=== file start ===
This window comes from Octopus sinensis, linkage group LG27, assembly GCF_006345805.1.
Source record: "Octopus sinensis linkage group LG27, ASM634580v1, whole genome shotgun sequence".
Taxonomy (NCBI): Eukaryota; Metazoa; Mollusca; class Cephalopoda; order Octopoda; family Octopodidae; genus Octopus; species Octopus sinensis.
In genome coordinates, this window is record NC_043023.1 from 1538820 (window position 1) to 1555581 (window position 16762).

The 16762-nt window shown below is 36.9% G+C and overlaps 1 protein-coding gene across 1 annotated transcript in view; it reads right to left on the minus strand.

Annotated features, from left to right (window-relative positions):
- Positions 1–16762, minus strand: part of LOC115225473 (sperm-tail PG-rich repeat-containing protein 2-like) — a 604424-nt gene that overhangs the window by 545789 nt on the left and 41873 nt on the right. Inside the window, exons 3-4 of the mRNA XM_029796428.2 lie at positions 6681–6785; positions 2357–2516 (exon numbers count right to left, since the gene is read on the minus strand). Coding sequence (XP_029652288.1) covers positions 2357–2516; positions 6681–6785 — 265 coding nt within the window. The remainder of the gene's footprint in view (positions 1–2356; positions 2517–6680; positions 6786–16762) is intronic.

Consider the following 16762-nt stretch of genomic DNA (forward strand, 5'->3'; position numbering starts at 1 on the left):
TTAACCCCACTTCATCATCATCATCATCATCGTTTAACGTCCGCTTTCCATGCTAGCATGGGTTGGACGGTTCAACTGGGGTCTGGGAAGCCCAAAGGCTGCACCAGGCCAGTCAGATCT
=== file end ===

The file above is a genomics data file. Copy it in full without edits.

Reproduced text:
This window comes from Octopus sinensis, linkage group LG27, assembly GCF_006345805.1.
Source record: "Octopus sinensis linkage group LG27, ASM634580v1, whole genome shotgun sequence".
Taxonomy (NCBI): Eukaryota; Metazoa; Mollusca; class Cephalopoda; order Octopoda; family Octopodidae; genus Octopus; species Octopus sinensis.
In genome coordinates, this window is record NC_043023.1 from 1538820 (window position 1) to 1555581 (window position 16762).

The 16762-nt window shown below is 36.9% G+C and overlaps 1 protein-coding gene across 1 annotated transcript in view; it reads right to left on the minus strand.

Annotated features, from left to right (window-relative positions):
- Positions 1–16762, minus strand: part of LOC115225473 (sperm-tail PG-rich repeat-containing protein 2-like) — a 604424-nt gene that overhangs the window by 545789 nt on the left and 41873 nt on the right. Inside the window, exons 3-4 of the mRNA XM_029796428.2 lie at positions 6681–6785; positions 2357–2516 (exon numbers count right to left, since the gene is read on the minus strand). Coding sequence (XP_029652288.1) covers positions 2357–2516; positions 6681–6785 — 265 coding nt within the window. The remainder of the gene's footprint in view (positions 1–2356; positions 2517–6680; positions 6786–16762) is intronic.

Consider the following 16762-nt stretch of genomic DNA (forward strand, 5'->3'; position numbering starts at 1 on the left):
TTAACCCCACTTCATCATCATCATCATCATCGTTTAACGTCCGCTTTCCATGCTAGCATGGGTTGGACGGTTCAACTGGGGTCTGGGAAGCCCAAAGGCTGCACCAGGCCAGTCAGATCT